In the United States, Mother's Day is consistently celebrated on the second Sunday in May, and in the United Kingdom, it is celebrated on the fourth Sunday of Lent. In both countries, Mother's Day is directly related to the religious calendar, in part likely because motherhood is such a celebrated theme in the Bible. Getting Sunday School classes involved in decorating your church for Mother's Day can be a great way to help your congregation's children celebrate their mothers, while studying the way God has blessed them, and the way mothers are treated in the Bible.
Let children study spring, and how God makes things grow. Get a collection of spring flowers or bulbs, such as tulips and daffodils, from a local greenhouse. Leave the flowers in the pots and use them to line the church walks. This will create a flowery path for mothers to walk on when they arrive at church on Mother's Day. Children can then plant these flowers in flower beds around the church sign, and along the walks, or can give them as gifts after services. If you intend to have children give potted bulbs to their mothers, have the children personalize the gift by decorating the pots with paint or permanent markers.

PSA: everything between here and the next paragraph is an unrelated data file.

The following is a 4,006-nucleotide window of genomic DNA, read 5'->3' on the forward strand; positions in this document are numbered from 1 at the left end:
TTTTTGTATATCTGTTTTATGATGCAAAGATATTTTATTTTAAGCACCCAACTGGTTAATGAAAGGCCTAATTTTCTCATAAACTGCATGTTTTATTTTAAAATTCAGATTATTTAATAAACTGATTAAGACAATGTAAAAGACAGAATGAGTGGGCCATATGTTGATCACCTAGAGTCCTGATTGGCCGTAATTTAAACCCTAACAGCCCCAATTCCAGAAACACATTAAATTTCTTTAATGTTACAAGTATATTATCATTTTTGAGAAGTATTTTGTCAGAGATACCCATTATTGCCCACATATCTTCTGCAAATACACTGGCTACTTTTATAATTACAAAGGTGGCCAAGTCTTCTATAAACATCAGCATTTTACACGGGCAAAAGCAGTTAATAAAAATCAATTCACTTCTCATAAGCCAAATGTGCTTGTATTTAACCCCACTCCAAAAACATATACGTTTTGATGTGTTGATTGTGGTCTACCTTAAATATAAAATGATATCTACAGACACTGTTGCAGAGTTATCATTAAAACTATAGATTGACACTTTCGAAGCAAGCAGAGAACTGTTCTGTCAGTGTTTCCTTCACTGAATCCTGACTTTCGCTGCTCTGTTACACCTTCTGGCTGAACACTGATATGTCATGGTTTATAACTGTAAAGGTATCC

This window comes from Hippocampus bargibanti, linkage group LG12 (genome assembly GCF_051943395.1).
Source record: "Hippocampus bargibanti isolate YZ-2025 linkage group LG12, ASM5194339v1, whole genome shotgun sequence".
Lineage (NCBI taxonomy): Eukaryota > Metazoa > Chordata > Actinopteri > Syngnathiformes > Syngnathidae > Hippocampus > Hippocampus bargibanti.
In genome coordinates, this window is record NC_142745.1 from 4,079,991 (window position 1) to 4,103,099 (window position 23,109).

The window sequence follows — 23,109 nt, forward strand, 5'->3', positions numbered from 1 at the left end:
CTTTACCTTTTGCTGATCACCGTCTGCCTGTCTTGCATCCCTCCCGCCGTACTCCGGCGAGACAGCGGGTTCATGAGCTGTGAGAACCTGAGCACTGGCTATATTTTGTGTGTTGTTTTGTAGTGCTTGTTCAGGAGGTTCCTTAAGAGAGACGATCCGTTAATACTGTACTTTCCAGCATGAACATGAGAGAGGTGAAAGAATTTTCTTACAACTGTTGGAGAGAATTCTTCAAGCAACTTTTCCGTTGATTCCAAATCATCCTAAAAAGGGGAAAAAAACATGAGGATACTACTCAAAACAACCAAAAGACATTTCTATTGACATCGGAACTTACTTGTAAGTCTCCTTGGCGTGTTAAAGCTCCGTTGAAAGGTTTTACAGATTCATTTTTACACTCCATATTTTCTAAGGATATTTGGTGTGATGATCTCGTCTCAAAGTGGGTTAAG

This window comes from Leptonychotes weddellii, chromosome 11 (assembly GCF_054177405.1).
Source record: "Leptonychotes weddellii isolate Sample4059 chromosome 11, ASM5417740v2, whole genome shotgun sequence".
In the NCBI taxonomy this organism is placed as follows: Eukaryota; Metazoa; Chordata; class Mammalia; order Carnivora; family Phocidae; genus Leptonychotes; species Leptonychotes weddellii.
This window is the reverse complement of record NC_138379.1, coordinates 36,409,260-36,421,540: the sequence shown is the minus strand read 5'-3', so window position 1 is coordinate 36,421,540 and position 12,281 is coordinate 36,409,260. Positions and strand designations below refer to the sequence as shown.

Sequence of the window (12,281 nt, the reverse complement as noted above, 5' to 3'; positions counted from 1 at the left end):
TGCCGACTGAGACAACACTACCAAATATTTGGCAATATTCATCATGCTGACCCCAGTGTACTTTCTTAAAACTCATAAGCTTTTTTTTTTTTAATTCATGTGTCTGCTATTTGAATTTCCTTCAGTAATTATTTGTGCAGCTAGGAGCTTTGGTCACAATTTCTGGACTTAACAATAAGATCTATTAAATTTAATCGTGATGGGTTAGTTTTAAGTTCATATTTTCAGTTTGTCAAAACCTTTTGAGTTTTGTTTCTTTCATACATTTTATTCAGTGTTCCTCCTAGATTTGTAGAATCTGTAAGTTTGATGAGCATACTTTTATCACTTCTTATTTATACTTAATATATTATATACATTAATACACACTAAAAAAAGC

Have children study the mothers in the Bible, how they served God, and why they should be celebrated. For example, you may talk about Thomas' mother and grandmother, Mary, Elizabeth, and Moses' mother. Have children choose a biblical mother, and draw a picture symbolizing how she was special. Older children can write a paragraph about why that mother is special, and how she is related to their own mothers. Another variation for younger children is to draw pictures of how their mother serves God, and verbally explain the pictures to their mothers after services. Complete these lessons in advance so that the written work and art can be hung in the sanctuary or foyer for mothers to view before or after services.
God Made Me Special
Talk about how God made everyone and everything special, with her own differences and special talents. Bring paints and have children make hand prints on the front of a blank greeting card. You can use these hand prints to talk about finger printing and how everyone's hand print is unique, and create a one-of-a-kind Mother's Day card. These can be hung over a string, and placed on a wall, across the front of a table, on the pulpit, or across the ends of pews as additional decorations.